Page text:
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26
Software Process Validation: Quantitatively Measuring the Correspondence of a Process to a Model
 ACM Transactions on Software Engineering and Methodology
, 1996
"... this article. ..."
A Subquadratic Sequence Alignment Algorithm for Unrestricted Cost Matrices
, 2002
"... The classical algorithm for computing the similarity between two sequences [36, 39] uses a dynamic programming matrix, and compares two strings of size n in O(n 2 ) time. We address the challenge of computing the similarity of two strings in subquadratic time, for metrics which use a scoring ..."
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Cited by 56 (4 self)
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The classical algorithm for computing the similarity between two sequences [36, 39] uses a dynamic programming matrix, and compares two strings of size n in O(n 2 ) time. We address the challenge of computing the similarity of two strings in subquadratic time, for metrics which use a scoring matrix of unrestricted weights. Our algorithm applies to both local and global alignment computations. The speedup is achieved by dividing the dynamic programming matrix into variable sized blocks, as induced by LempelZiv parsing of both strings, and utilizing the inherent periodic nature of both strings. This leads to an O(n 2 = log n) algorithm for an input of constant alphabet size. For most texts, the time complexity is actually O(hn 2 = log n) where h 1 is the entropy of the text. Institut GaspardMonge, Universite de MarnelaVallee, Cite Descartes, ChampssurMarne, 77454 MarnelaVallee Cedex 2, France, email: mac@univmlv.fr. y Department of Computer Science, Haifa University, Haifa 31905, Israel, phone: (9724) 8240103, FAX: (9724) 8249331; Department of Computer and Information Science, Polytechnic University, Six MetroTech Center, Brooklyn, NY 112013840; email: landau@poly.edu; partially supported by NSF grant CCR0104307, by NATO Science Programme grant PST.CLG.977017, by the Israel Science Foundation (grants 173/98 and 282/01), by the FIRST Foundation of the Israel Academy of Science and Humanities, and by IBM Faculty Partnership Award. z Department of Computer Science, Haifa University, Haifa 31905, Israel; On Education Leave from the IBM T.J.W. Research Center; email: michal@cs.haifa.il; partially supported by by the Israel Science Foundation (grants 173/98 and 282/01), and by the FIRST Foundation of the Israel Academy of Science ...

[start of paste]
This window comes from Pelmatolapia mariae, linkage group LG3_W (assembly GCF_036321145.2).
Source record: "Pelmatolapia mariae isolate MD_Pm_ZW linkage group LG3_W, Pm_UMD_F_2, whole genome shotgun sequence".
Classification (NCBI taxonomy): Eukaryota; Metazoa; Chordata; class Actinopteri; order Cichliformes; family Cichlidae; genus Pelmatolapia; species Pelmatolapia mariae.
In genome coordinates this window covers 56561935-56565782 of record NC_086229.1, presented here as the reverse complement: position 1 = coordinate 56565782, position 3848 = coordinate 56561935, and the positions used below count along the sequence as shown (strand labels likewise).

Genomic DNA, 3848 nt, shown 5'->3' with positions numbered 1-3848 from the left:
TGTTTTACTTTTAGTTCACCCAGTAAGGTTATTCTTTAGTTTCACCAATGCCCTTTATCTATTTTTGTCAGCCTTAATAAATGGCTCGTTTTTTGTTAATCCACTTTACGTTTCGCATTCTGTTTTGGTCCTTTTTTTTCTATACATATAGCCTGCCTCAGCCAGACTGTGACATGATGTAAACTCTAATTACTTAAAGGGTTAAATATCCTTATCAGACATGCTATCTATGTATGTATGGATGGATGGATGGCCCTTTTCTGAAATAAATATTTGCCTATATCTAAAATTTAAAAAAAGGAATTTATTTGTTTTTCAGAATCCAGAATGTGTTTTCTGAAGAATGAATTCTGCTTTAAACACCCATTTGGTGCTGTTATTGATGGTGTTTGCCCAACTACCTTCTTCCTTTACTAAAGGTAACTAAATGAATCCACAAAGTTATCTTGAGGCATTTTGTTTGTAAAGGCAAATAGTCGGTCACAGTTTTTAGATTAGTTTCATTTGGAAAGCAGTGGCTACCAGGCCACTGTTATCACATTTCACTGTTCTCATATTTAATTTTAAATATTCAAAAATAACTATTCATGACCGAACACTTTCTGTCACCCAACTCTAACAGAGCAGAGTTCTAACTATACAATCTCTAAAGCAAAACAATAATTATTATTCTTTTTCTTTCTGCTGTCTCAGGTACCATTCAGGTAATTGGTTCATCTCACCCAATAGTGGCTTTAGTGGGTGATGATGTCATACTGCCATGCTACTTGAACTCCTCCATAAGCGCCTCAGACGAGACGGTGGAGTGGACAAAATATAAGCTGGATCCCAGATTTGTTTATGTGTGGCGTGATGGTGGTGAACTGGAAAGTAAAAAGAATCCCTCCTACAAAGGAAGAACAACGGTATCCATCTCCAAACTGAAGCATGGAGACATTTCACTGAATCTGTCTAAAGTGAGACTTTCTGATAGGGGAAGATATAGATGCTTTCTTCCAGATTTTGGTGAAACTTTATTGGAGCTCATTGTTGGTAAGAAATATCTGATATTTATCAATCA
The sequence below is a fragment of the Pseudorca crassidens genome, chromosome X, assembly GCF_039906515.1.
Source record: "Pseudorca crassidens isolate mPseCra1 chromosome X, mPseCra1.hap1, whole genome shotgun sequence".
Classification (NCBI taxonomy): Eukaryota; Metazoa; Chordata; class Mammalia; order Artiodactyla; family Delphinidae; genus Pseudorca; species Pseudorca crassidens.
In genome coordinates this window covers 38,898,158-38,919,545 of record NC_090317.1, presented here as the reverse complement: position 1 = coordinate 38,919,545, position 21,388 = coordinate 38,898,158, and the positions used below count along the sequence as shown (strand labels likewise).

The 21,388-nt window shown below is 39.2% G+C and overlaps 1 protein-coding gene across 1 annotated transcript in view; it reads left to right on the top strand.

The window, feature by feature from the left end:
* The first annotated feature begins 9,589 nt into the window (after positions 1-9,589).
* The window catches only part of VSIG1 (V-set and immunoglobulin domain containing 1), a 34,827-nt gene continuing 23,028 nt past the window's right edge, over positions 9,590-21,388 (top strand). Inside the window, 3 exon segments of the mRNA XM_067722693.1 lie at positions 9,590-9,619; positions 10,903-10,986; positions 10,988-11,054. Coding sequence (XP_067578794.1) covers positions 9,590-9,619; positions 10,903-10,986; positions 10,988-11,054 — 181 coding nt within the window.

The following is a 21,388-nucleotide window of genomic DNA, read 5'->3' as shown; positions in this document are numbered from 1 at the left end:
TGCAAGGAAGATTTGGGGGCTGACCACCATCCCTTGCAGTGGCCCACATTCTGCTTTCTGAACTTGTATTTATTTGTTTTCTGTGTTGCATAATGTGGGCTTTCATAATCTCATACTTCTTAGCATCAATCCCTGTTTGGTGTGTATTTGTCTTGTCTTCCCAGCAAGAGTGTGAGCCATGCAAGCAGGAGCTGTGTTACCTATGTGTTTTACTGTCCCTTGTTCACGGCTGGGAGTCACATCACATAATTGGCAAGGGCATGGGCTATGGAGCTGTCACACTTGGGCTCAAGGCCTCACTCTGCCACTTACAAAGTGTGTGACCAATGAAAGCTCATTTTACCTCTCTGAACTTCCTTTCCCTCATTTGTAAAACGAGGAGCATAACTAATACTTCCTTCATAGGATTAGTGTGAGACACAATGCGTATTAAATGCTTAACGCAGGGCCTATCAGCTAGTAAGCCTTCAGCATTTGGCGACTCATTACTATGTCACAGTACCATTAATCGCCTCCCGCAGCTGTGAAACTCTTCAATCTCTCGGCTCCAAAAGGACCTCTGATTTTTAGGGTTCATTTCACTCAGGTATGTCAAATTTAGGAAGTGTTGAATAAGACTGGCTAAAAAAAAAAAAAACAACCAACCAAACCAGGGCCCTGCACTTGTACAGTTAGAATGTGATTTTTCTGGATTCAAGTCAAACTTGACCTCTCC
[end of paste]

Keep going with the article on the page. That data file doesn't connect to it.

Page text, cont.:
Perspectives of Monge Properties in Optimization
, 1995
"... An m × n matrix C is called Monge matrix if c ij + c rs c is + c rj for all 1 i ! r m, 1 j ! s n. In this paper we present a survey on Monge matrices and related Monge properties and their role in combinatorial optimization. Specifically, we deal with the following three main topics: (i) f ..."
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Cited by 53 (3 self)
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An m &times; n matrix C is called Monge matrix if c ij + c rs c is + c rj for all 1 i ! r m, 1 j ! s n. In this paper we present a survey on Monge matrices and related Monge properties and their role in combinatorial optimization. Specifically, we deal with the following three main topics: (i) fundamental combinatorial properties of Monge structures, (ii) applications of Monge properties to optimization problems and (iii) recognition of Monge properties.
Parallel Dynamic Programming
, 1992